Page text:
Type 80/88 main battle tank

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Type 80
Chinese Type 80-ІІ Tank.jpg
Type 80 with 105mm rifled gun
TypeMain battle tank
Place of originPeople's Republic of China
Service history
In service1980–2005 (China)
Used bySee Operators
Production history
Designed1970s (Type 80)
1981–1987 (Type 88)
ManufacturerFirst Inner Mongolia Machinery Factory
VariantsType 80/80-II
Type 85/85-I/85-II/IIA/IIM/AP
Type 88A/B/C
Specifications
Mass38–39.5 tonnes
Length6.325 m (10.369m gun forward for Type 85-III)
Width3.372 m
Height2.29 m
Crew4 (3 in Type 85-IIA/Type 88C)

ArmorType 80: Cast Steel Turret Type 85II/Type 88: Welded Steel/Composite Armor Turret. May be fitted with Explosive Reactive Armor
Main
armament
Type 80/85: 105mm Type 83 or 83-I rifled gun Type 85IIA/Type 88C: 125mm smoothbore gun
Secondary
armament
7.62 mm coaxial machine gun
12.7 mm air-defence machine gun
Engine12150L-7BV diesel
730 hp (544 kW) [1]
Power/weight18.5-19 hp/tonne
TransmissionMechanical, planetary
SuspensionTorsion bar
Operational
range
430 km, 600 km with external fuel
Speed57.25 km/h [1]

The Type 80 (Chinese: 80式; pinyin: Bālíng Shì) and the Type 88 (Chinese: 88式; pinyin: Bābā shì) are a family of Chinese second-generation main battle tanks (MBTs). They are also known as the ZTZ80 and ZTZ88.

History[edit]

In the 1970s China's primary MBT in service was the Type 59, a copy of the T-54 tank which was obsolete compared to contemporary Soviet and Western designs. The People's Liberation Army (PLA) thus requested new tanks that could match Russian designs, which led to the development of the Type 69 tank that incorporated some technologies from a captured Soviet T-62 tank. However the Type 69 failed to satisfy PLA requirements and was only an export success that saw limited domestic service.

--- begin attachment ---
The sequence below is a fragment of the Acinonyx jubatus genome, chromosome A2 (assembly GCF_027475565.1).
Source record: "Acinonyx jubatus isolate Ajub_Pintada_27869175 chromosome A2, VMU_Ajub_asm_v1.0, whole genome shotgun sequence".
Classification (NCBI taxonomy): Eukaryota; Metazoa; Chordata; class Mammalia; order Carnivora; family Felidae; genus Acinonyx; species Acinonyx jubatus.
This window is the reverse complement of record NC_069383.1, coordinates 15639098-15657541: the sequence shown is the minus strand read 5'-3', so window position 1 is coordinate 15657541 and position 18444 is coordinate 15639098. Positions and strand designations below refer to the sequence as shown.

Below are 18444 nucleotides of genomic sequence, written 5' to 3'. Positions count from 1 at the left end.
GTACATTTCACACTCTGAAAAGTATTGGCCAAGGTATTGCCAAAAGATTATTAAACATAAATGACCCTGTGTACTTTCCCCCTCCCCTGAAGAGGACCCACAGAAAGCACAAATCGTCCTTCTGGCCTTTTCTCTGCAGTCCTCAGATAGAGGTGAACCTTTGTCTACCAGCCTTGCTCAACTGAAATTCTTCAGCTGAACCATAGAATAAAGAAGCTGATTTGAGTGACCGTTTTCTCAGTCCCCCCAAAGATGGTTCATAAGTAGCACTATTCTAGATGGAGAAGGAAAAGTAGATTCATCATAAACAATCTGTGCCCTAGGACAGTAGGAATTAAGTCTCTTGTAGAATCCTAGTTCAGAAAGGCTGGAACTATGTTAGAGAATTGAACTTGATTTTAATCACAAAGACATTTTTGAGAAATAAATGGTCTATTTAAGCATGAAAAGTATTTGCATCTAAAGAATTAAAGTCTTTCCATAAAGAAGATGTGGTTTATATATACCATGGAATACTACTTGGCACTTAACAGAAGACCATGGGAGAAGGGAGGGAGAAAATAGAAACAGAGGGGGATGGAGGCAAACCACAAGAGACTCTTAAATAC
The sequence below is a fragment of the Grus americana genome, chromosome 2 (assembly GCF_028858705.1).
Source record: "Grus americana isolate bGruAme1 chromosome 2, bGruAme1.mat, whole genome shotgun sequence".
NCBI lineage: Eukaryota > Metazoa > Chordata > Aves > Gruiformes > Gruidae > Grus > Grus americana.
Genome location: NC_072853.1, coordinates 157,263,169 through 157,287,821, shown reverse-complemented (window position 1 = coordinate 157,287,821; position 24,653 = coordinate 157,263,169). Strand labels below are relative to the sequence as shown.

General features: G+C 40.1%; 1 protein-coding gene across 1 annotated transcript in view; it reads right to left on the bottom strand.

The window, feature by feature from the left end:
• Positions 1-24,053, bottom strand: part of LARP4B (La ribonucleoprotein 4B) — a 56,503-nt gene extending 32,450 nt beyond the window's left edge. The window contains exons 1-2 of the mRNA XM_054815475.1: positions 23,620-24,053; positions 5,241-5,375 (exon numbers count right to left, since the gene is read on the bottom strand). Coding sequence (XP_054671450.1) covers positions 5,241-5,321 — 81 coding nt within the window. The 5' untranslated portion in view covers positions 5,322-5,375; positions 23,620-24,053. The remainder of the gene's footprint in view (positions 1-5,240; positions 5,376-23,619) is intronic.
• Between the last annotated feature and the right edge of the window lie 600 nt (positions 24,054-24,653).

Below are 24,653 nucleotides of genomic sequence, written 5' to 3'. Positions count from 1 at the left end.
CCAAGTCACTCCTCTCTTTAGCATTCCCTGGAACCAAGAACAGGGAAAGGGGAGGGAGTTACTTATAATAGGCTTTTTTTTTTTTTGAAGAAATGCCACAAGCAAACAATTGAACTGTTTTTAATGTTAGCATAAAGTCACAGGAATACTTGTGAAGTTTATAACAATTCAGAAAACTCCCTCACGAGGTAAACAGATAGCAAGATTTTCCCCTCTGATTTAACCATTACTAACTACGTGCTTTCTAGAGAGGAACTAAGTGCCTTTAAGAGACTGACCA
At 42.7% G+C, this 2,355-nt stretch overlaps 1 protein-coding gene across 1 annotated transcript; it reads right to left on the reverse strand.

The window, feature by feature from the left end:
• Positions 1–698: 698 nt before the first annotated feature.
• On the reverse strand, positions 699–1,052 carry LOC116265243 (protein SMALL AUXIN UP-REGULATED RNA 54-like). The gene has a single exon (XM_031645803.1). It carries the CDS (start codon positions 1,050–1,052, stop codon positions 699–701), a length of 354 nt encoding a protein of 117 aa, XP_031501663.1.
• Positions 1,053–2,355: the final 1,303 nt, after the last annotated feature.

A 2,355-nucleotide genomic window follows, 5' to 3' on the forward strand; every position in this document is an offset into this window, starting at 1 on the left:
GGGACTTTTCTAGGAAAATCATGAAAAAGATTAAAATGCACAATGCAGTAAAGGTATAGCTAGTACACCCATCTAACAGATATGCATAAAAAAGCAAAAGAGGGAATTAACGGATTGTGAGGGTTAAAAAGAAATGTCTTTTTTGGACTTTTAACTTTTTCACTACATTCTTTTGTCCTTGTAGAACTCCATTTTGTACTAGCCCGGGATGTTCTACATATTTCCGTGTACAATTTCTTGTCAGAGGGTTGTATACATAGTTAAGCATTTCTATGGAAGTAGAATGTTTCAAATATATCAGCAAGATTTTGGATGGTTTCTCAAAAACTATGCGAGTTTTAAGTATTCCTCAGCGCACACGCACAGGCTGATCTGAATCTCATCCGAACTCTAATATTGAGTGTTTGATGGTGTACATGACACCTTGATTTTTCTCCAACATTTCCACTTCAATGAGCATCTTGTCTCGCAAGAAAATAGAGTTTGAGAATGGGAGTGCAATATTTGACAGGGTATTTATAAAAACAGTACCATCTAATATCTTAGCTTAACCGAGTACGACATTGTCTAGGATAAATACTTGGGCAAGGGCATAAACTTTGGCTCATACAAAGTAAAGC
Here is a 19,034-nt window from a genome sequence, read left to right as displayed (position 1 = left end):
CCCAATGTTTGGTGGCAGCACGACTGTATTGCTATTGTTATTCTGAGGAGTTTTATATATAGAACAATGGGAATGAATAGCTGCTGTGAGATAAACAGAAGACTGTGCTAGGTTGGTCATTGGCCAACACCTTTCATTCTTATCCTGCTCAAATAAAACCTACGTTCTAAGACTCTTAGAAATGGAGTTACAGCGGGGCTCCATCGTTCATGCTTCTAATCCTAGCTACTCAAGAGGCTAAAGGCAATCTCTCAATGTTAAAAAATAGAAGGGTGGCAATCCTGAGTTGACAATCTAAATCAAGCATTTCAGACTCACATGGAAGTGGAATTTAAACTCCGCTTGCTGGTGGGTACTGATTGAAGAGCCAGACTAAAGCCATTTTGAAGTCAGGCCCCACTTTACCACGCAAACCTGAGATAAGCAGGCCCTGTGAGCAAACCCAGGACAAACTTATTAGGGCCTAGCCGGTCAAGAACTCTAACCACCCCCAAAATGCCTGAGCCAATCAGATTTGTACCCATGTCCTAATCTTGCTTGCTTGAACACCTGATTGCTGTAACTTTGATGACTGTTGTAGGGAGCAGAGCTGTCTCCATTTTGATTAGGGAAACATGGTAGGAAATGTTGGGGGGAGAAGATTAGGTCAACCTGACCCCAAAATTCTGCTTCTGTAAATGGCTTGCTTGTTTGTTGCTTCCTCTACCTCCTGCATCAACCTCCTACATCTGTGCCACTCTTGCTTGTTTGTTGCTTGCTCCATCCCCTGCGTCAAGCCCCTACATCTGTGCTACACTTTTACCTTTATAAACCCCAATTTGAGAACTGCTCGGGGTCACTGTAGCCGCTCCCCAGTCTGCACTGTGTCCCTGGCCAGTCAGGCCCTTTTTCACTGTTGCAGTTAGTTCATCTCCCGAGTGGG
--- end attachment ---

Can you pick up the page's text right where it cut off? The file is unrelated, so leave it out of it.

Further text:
Further tank development commenced which led to the WZ122, Type 80 and Type 90 prototypes. The Type 80 began development in 1980 under 617 Factory with 201 Institute, 447 Factory, and 616 Factory.[2] None of the prototypes entered service.

A brand new tank was designed for export based on the Type 80 chassis. It was named the Type 85 and marketed as the "Storm". However, the Storm series of tanks failed to gather interest among potential buyers. From the Type 85-IIA onwards, the tank featured an expanded, angular turret with a copy of the T-72's 125mm gun with autoloader. The Type 85-IIM variant eventually caught the interest of the Pakistani government and was exported under the designation Type 85-IIAP.

The Type 85-III was renamed the Type 88C for domestic production.[3] The Type 88C was renamed as the Type 96 and upgraded in the 1990s.

Design[edit]

The Type 80 inherited the design philosophy of the Type 69/79 which combined a Soviet style chassis and turret with Western technology. Like the Type 69 series, the initial Type 80 design possessed a hemispherical turret similar to the T-54/55. Another similarity was that the driver sat in the left forward section of the hull.[4] However, the Type 80 used a local copy of the NATO 105mm rifled gun instead of the Soviet 100mm rifled gun. It was also the first Chinese design to be observed using a system of six road wheels and three support rollers.[4] The first Chinese tanks to incorporate applique composite armor were later variants of the Type 80 family.[5]

The Type 85-I (Storm-1) series had a new welded turret design that was angular instead of the familiar bowl-shape. The Type 85IIAP/M was the first tank in the series to equip a 125mm smoothbore gun.

Variants[edit]

The Type 80 and 85 series were prototypes for export while the Type 88 series was for domestic use. Export tanks are designated with the "II" and/or "M" suffix.[6][7]

Type 80[edit]

  • Type 80 - First Chinese second generation tank design. Prototype, none produced [4]